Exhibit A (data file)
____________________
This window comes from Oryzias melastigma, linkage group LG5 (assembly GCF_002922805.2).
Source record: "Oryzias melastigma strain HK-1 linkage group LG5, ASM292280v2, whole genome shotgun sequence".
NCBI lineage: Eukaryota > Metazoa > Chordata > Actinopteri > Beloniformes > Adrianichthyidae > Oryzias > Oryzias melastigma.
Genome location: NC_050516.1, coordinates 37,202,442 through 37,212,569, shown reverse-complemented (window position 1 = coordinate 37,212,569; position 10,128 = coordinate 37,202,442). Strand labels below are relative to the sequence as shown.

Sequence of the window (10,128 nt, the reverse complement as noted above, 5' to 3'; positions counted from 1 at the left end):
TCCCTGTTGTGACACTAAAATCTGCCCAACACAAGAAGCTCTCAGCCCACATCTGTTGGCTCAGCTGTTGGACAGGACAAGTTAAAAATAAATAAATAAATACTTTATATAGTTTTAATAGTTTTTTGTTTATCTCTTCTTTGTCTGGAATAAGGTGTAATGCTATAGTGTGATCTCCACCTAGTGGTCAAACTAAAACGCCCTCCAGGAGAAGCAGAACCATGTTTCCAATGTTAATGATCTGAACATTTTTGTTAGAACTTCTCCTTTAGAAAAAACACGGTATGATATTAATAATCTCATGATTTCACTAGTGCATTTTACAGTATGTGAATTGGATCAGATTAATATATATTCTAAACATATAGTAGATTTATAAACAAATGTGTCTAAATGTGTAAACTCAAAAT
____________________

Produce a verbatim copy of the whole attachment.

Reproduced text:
This window comes from Oryzias melastigma, linkage group LG5 (assembly GCF_002922805.2).
Source record: "Oryzias melastigma strain HK-1 linkage group LG5, ASM292280v2, whole genome shotgun sequence".
NCBI lineage: Eukaryota > Metazoa > Chordata > Actinopteri > Beloniformes > Adrianichthyidae > Oryzias > Oryzias melastigma.
Genome location: NC_050516.1, coordinates 37,202,442 through 37,212,569, shown reverse-complemented (window position 1 = coordinate 37,212,569; position 10,128 = coordinate 37,202,442). Strand labels below are relative to the sequence as shown.

Sequence of the window (10,128 nt, the reverse complement as noted above, 5' to 3'; positions counted from 1 at the left end):
TCCCTGTTGTGACACTAAAATCTGCCCAACACAAGAAGCTCTCAGCCCACATCTGTTGGCTCAGCTGTTGGACAGGACAAGTTAAAAATAAATAAATAAATACTTTATATAGTTTTAATAGTTTTTTGTTTATCTCTTCTTTGTCTGGAATAAGGTGTAATGCTATAGTGTGATCTCCACCTAGTGGTCAAACTAAAACGCCCTCCAGGAGAAGCAGAACCATGTTTCCAATGTTAATGATCTGAACATTTTTGTTAGAACTTCTCCTTTAGAAAAAACACGGTATGATATTAATAATCTCATGATTTCACTAGTGCATTTTACAGTATGTGAATTGGATCAGATTAATATATATTCTAAACATATAGTAGATTTATAAACAAATGTGTCTAAATGTGTAAACTCAAAAT